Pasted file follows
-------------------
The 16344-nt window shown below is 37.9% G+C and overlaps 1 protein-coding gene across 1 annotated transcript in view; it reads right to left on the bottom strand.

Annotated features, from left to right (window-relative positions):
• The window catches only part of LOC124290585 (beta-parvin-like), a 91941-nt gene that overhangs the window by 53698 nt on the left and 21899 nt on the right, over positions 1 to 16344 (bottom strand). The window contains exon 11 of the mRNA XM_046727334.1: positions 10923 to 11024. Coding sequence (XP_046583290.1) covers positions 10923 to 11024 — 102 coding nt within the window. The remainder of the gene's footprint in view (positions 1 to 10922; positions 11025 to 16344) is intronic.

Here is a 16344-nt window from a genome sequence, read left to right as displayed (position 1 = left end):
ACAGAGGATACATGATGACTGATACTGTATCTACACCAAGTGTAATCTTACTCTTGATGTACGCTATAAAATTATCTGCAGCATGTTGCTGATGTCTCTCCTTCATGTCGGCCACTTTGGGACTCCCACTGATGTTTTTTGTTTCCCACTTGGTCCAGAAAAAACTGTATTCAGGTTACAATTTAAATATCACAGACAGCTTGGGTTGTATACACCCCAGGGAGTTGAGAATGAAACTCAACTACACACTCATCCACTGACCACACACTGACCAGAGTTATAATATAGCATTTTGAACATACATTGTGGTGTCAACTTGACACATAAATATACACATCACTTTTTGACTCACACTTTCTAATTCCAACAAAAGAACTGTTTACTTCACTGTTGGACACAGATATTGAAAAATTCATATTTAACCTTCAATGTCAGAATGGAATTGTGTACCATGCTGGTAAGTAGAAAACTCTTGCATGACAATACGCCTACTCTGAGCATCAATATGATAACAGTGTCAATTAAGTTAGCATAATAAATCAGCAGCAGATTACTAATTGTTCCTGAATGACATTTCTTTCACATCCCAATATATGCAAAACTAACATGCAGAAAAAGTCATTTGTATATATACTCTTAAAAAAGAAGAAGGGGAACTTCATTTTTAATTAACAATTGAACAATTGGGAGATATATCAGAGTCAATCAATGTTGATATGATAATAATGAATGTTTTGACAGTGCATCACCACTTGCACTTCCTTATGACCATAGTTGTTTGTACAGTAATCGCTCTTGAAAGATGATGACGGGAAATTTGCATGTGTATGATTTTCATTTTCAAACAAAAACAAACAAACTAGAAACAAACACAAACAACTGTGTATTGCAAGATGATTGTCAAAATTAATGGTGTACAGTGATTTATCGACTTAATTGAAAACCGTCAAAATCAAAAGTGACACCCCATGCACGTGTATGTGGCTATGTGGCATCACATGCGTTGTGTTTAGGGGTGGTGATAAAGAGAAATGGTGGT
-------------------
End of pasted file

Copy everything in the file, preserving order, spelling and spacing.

The 16344-nt window shown below is 37.9% G+C and overlaps 1 protein-coding gene across 1 annotated transcript in view; it reads right to left on the bottom strand.

Annotated features, from left to right (window-relative positions):
• The window catches only part of LOC124290585 (beta-parvin-like), a 91941-nt gene that overhangs the window by 53698 nt on the left and 21899 nt on the right, over positions 1 to 16344 (bottom strand). The window contains exon 11 of the mRNA XM_046727334.1: positions 10923 to 11024. Coding sequence (XP_046583290.1) covers positions 10923 to 11024 — 102 coding nt within the window. The remainder of the gene's footprint in view (positions 1 to 10922; positions 11025 to 16344) is intronic.

Here is a 16344-nt window from a genome sequence, read left to right as displayed (position 1 = left end):
ACAGAGGATACATGATGACTGATACTGTATCTACACCAAGTGTAATCTTACTCTTGATGTACGCTATAAAATTATCTGCAGCATGTTGCTGATGTCTCTCCTTCATGTCGGCCACTTTGGGACTCCCACTGATGTTTTTTGTTTCCCACTTGGTCCAGAAAAAACTGTATTCAGGTTACAATTTAAATATCACAGACAGCTTGGGTTGTATACACCCCAGGGAGTTGAGAATGAAACTCAACTACACACTCATCCACTGACCACACACTGACCAGAGTTATAATATAGCATTTTGAACATACATTGTGGTGTCAACTTGACACATAAATATACACATCACTTTTTGACTCACACTTTCTAATTCCAACAAAAGAACTGTTTACTTCACTGTTGGACACAGATATTGAAAAATTCATATTTAACCTTCAATGTCAGAATGGAATTGTGTACCATGCTGGTAAGTAGAAAACTCTTGCATGACAATACGCCTACTCTGAGCATCAATATGATAACAGTGTCAATTAAGTTAGCATAATAAATCAGCAGCAGATTACTAATTGTTCCTGAATGACATTTCTTTCACATCCCAATATATGCAAAACTAACATGCAGAAAAAGTCATTTGTATATATACTCTTAAAAAAGAAGAAGGGGAACTTCATTTTTAATTAACAATTGAACAATTGGGAGATATATCAGAGTCAATCAATGTTGATATGATAATAATGAATGTTTTGACAGTGCATCACCACTTGCACTTCCTTATGACCATAGTTGTTTGTACAGTAATCGCTCTTGAAAGATGATGACGGGAAATTTGCATGTGTATGATTTTCATTTTCAAACAAAAACAAACAAACTAGAAACAAACACAAACAACTGTGTATTGCAAGATGATTGTCAAAATTAATGGTGTACAGTGATTTATCGACTTAATTGAAAACCGTCAAAATCAAAAGTGACACCCCATGCACGTGTATGTGGCTATGTGGCATCACATGCGTTGTGTTTAGGGGTGGTGATAAAGAGAAATGGTGGT